Tickets £10/£8 www.artworkscreative.org.uk Picks of the Month 35


High energy street theatre, dance, pyrotechnics & fireworks

CHRISTMAS LIGHTS

SPECTACULAR 19 November, 5-6pm City Park, Bradford

FREE

www.cityparkbradford.com

#BDXmas


3 CASK CIDER, ALES, LAGERSPREMIUM RANGE & A OF SPIR ITS

RRY U C FREERY EVE NESDAY WEDM 6.30 FRO

25 North Parade BD1 3JL 07545283950


What’s On? Tuesday 1 November

Subveillance – curated by Helen Kaplinsky

All month, Gallery II, University of Bradford This exhibition focuses on the alternative and counter-cultural activity in and around The University of Bradford over the course of half a century, where art has been a means to surveil and speak back to institutions of power whilst creating grassroots networks of mutual support and security. www.bradford.ac.uk/gallery

Wednesday 2 November Mary Poppins

Until 10th December, The Alhambra Theatre The magical story of the world’s favourite Nanny arriving on Cherry Tree Lane has been triumphantly and spectacularly brought to the stage with dazzling choreography, incredible effects and unforgettable songs. www.bradford-theatres.co.uk/

Novi_sad - Mort Aux Vaches

8pm, Fuse Art Space Amplified environmental recordings, drone manipulations, structured ambient soundscapes, microtones vs overtones, all come together in a hyper structure of iconoclastic form. Novi_sad’s artistic output displays a high level of technical ability, as well as a sensitivity to the nuances of location. www.wearefuse.co

Film Screening: THARLO

7.30pm, Kala Sangam A rare chance to see a critically acclaimed drama feature about a Tibetan shepherd and his struggle to come to terms with modern Chinese society. www.reelsolutions.co.uk

38 What’s On?

WEDNESDAY @ ONE

1.00pm, Bradford Cathedral The season of weekly lunchtime organ recitals continues with Cathy Lamb from Lichfield. Recitals start at 1.00pm and are free with a retiring collection. Tel. 01274 777720. www.bradfordcathedral.org

Thursday 3 November

The Simon & Garfunkel Story

7.30pm, The Alhambra Theatre Direct from its success in London’s West End, a SOLD OUT UK tour and standing ovations at every performance, The Simon & Garfunkel Story is back! Using huge projection photos and original film footage for this 50th anniversary performance. http://www.bradford-theatres.co.uk/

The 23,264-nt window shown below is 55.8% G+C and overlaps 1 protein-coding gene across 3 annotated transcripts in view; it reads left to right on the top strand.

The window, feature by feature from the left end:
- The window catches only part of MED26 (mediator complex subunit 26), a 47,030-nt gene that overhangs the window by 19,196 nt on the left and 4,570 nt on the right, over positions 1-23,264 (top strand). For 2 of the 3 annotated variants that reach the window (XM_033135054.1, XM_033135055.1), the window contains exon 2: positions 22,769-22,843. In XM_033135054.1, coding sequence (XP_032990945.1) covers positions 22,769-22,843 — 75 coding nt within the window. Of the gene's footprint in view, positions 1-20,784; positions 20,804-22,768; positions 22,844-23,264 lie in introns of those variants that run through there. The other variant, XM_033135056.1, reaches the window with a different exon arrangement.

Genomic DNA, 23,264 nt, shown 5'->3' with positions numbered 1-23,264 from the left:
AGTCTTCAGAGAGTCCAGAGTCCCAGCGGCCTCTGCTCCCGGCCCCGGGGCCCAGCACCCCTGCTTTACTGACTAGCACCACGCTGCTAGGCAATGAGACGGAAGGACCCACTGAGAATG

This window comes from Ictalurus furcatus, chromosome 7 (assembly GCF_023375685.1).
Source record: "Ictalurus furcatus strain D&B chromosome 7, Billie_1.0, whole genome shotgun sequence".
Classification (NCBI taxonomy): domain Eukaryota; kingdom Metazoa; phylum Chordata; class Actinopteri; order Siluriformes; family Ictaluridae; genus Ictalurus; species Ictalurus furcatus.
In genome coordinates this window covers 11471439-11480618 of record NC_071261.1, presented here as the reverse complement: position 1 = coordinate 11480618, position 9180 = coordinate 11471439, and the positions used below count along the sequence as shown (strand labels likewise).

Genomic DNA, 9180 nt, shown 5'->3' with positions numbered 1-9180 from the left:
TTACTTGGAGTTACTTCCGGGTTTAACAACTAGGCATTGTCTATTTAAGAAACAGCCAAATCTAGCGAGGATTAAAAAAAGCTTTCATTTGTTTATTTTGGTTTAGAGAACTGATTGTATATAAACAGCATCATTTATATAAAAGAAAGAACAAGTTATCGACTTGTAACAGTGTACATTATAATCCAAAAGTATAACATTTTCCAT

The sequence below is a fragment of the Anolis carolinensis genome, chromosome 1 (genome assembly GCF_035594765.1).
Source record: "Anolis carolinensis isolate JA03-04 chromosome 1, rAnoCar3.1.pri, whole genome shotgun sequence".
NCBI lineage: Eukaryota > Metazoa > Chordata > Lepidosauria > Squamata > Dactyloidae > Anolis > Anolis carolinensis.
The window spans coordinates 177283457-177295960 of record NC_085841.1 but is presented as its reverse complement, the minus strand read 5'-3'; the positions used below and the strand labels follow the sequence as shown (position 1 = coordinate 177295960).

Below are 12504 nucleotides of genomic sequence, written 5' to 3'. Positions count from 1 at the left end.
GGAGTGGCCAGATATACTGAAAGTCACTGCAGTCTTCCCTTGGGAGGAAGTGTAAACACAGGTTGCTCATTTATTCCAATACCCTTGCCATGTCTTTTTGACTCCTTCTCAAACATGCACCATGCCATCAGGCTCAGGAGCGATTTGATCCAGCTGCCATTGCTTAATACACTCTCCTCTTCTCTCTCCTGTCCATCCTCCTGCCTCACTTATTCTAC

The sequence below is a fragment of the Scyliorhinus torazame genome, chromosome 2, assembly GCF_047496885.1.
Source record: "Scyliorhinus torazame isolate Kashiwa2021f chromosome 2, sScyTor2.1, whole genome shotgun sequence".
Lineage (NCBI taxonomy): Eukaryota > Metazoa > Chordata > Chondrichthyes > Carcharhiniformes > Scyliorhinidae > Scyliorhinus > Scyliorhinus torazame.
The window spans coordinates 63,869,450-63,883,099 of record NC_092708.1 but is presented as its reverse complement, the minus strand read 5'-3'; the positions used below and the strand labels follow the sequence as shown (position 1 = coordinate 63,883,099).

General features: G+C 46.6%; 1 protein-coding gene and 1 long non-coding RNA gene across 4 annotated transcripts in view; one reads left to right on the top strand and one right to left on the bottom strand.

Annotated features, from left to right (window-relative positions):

AME presents: Miki Yui / Ben Gwilliam and Ryoko Akama

8pm, Fuse Art Space AME presents the first UK tour from Miki Yui, a Japanese musician who has worked with Rolf Julius, Carl Stone (Realistic Monk) and the former husband Klaus Dinger. Support comes in the form of the new duo project from Ben Gwilliam + Ryoko Akama. www.wearefuse.co

James Taplin & Mick Holmes

8pm, Al’s Dime Bar Popular South Yorkshire Blues Duo.

Chaplains of the First World War Until 26th November, Bradford Cathedral The bravery of the chaplains – often on the front line but unarmed - is not well known. this exhibition tells their stories. all welcome - free entry donations appreciated. www.bradfordcathedral.org

Friday 4 November Resilience and Butterfly

7pm, Kala Sangam Arts Centre (runs until 20th December) In Resilience, Jill facilitated the women to explore domesticity through an ordinary object such as a tea towel, hanging like a banner of strength. Shy Burhan spent six weeks working extensively to document the brilliant work of the survivors of domestic abuse, particularly in ‘The Butterfly’ art workshops and the healing process that unfolds through the medium of art and this work is presented as ‘Butterfly’. The Butterfly Project was funded by Staying Put. www.kalasangam.org

Jatpjazz: Eyeshutight

8.30pm - Glyde House THE Musical steal of the century exemplifies the jazz class which is eyeshutight - a real beacon of originality. Compared with Esbjorn Svensson, Avishai Cohen and Jarrett/Haden/Motian, their unique blend of accessible, melodic compositions, fiery, expansive improvisation and engaging stage presence make them an unmissable band. £7 / £5 (members). Tel. 01274 271114

Funkin’ Soul

6pm - 4am, 1in12 club Our monthly funk, soul, ska, reggae, hip hop and breakbeat night returns with a full night of DJ’s and a live band featuring ‘DJ Astral Trip’ (dance punk, nu-disco) and ‘2 Kool Tony’ alongside house DJs ‘Sleazy G’ and ‘Hashfinger’. Late running event so get yer (comfortable) dancing shoes on! £4 members/£5 Guests. Vegan/ Veggie cafe open 6-9 with music starting at 8PM.